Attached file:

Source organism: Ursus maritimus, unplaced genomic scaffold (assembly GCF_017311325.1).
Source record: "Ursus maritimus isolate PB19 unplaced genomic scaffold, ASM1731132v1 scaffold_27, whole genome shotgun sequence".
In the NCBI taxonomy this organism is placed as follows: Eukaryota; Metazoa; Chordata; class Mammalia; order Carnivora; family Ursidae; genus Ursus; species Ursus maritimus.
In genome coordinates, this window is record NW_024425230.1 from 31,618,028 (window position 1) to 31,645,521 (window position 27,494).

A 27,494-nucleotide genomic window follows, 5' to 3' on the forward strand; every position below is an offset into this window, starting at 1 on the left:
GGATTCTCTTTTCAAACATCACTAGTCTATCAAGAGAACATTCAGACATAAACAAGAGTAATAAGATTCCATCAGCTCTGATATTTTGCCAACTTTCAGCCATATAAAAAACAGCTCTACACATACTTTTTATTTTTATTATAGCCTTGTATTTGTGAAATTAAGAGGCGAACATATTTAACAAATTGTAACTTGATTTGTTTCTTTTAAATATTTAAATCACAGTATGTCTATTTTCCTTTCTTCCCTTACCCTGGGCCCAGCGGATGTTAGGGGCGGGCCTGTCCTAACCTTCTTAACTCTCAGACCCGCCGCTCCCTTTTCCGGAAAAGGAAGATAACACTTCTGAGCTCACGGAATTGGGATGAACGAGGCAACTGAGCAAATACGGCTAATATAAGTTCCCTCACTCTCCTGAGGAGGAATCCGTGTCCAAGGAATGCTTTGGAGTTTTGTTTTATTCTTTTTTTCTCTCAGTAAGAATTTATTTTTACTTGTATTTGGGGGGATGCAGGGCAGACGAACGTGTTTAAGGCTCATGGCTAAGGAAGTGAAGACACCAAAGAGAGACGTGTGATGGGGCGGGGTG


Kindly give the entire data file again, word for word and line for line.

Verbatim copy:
Source organism: Ursus maritimus, unplaced genomic scaffold (assembly GCF_017311325.1).
Source record: "Ursus maritimus isolate PB19 unplaced genomic scaffold, ASM1731132v1 scaffold_27, whole genome shotgun sequence".
In the NCBI taxonomy this organism is placed as follows: Eukaryota; Metazoa; Chordata; class Mammalia; order Carnivora; family Ursidae; genus Ursus; species Ursus maritimus.
In genome coordinates, this window is record NW_024425230.1 from 31,618,028 (window position 1) to 31,645,521 (window position 27,494).

A 27,494-nucleotide genomic window follows, 5' to 3' on the forward strand; every position below is an offset into this window, starting at 1 on the left:
GGATTCTCTTTTCAAACATCACTAGTCTATCAAGAGAACATTCAGACATAAACAAGAGTAATAAGATTCCATCAGCTCTGATATTTTGCCAACTTTCAGCCATATAAAAAACAGCTCTACACATACTTTTTATTTTTATTATAGCCTTGTATTTGTGAAATTAAGAGGCGAACATATTTAACAAATTGTAACTTGATTTGTTTCTTTTAAATATTTAAATCACAGTATGTCTATTTTCCTTTCTTCCCTTACCCTGGGCCCAGCGGATGTTAGGGGCGGGCCTGTCCTAACCTTCTTAACTCTCAGACCCGCCGCTCCCTTTTCCGGAAAAGGAAGATAACACTTCTGAGCTCACGGAATTGGGATGAACGAGGCAACTGAGCAAATACGGCTAATATAAGTTCCCTCACTCTCCTGAGGAGGAATCCGTGTCCAAGGAATGCTTTGGAGTTTTGTTTTATTCTTTTTTTCTCTCAGTAAGAATTTATTTTTACTTGTATTTGGGGGGATGCAGGGCAGACGAACGTGTTTAAGGCTCATGGCTAAGGAAGTGAAGACACCAAAGAGAGACGTGTGATGGGGCGGGGTG